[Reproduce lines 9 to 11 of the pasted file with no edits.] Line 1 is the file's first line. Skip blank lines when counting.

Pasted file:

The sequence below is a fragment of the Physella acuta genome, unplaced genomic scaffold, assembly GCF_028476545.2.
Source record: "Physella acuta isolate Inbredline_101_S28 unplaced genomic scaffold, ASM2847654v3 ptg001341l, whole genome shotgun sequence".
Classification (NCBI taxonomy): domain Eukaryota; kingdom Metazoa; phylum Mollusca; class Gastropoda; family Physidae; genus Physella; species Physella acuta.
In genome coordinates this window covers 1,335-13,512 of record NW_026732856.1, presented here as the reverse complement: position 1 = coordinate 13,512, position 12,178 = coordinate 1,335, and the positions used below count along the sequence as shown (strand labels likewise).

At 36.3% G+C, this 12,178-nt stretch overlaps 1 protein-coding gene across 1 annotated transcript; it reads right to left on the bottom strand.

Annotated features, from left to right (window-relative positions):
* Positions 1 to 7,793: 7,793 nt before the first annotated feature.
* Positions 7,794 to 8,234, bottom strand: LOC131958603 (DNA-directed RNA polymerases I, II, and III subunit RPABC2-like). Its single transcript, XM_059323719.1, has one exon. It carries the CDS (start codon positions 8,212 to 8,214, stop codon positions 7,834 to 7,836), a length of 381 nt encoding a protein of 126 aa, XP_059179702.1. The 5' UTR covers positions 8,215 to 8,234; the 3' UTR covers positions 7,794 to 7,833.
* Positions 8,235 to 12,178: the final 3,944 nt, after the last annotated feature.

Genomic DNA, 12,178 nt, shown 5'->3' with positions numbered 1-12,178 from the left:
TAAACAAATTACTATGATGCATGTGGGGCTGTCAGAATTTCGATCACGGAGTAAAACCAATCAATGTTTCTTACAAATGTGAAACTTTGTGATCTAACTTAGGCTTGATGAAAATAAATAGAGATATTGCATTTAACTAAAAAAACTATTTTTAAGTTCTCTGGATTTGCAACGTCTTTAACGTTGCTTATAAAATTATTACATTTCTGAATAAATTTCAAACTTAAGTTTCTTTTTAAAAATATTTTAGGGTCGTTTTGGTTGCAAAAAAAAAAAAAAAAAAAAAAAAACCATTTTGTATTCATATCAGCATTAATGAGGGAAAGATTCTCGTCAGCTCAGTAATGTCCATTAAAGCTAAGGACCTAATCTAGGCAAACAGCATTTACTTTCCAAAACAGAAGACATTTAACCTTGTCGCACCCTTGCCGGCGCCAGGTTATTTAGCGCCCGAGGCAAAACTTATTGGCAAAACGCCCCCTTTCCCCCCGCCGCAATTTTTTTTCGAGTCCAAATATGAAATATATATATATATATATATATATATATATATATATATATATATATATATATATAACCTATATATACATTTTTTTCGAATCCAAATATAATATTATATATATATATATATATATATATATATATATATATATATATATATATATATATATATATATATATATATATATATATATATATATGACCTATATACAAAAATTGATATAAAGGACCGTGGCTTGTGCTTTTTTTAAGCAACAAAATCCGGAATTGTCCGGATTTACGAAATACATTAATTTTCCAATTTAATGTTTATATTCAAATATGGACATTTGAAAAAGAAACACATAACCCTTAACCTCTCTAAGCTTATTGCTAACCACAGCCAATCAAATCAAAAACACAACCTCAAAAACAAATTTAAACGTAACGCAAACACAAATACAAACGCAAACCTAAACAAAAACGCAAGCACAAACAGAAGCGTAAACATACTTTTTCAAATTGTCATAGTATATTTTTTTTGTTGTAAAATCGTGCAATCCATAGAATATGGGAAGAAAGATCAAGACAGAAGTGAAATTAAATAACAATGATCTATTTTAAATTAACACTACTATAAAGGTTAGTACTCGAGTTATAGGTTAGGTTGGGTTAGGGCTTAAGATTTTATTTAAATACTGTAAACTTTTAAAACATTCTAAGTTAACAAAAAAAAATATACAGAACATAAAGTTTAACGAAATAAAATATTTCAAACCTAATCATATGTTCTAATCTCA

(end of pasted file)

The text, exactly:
* Positions 8,235 to 12,178: the final 3,944 nt, after the last annotated feature.

Genomic DNA, 12,178 nt, shown 5'->3' with positions numbered 1-12,178 from the left:
TAAACAAATTACTATGATGCATGTGGGGCTGTCAGAATTTCGATCACGGAGTAAAACCAATCAATGTTTCTTACAAATGTGAAACTTTGTGATCTAACTTAGGCTTGATGAAAATAAATAGAGATATTGCATTTAACTAAAAAAACTATTTTTAAGTTCTCTGGATTTGCAACGTCTTTAACGTTGCTTATAAAATTATTACATTTCTGAATAAATTTCAAACTTAAGTTTCTTTTTAAAAATATTTTAGGGTCGTTTTGGTTGCAAAAAAAAAAAAAAAAAAAAAAAAACCATTTTGTATTCATATCAGCATTAATGAGGGAAAGATTCTCGTCAGCTCAGTAATGTCCATTAAAGCTAAGGACCTAATCTAGGCAAACAGCATTTACTTTCCAAAACAGAAGACATTTAACCTTGTCGCACCCTTGCCGGCGCCAGGTTATTTAGCGCCCGAGGCAAAACTTATTGGCAAAACGCCCCCTTTCCCCCCGCCGCAATTTTTTTTCGAGTCCAAATATGAAATATATATATATATATATATATATATATATATATATATATATATATATATATATAACCTATATATACATTTTTTTCGAATCCAAATATAATATTATATATATATATATATATATATATATATATATATATATATATATATATATATATATATATATATATATATATATATATATATATATGACCTATATACAAAAATTGATATAAAGGACCGTGGCTTGTGCTTTTTTTAAGCAACAAAATCCGGAATTGTCCGGATTTACGAAATACATTAATTTTCCAATTTAATGTTTATATTCAAATATGGACATTTGAAAAAGAAACACATAACCCTTAACCTCTCTAAGCTTATTGCTAACCACAGCCAATCAAATCAAAAACACAACCTCAAAAACAAATTTAAACGTAACGCAAACACAAATACAAACGCAAACCTAAACAAAAACGCAAGCACAAACAGAAGCGTAAACATACTTTTTCAAATTGTCATAGTATATTTTTTTTGTTGTAAAATCGTGCAATCCATAGAATATGGGAAGAAAGATCAAGACAGAAGTGAAATTAAATAACAATGATCTATTTTAAATTAACACTACTATAAAGGTTAGTACTCGAGTTATAGGTTAGGTTGGGTTAGGGCTTAAGATTTTATTTAAATACTGTAAACTTTTAAAACATTCTAAGTTAACAAAAAAAAATATACAGAACATAAAGTTTAACGAAATAAAATATTTCAAACCTAATCATATGTTCTAATCTCA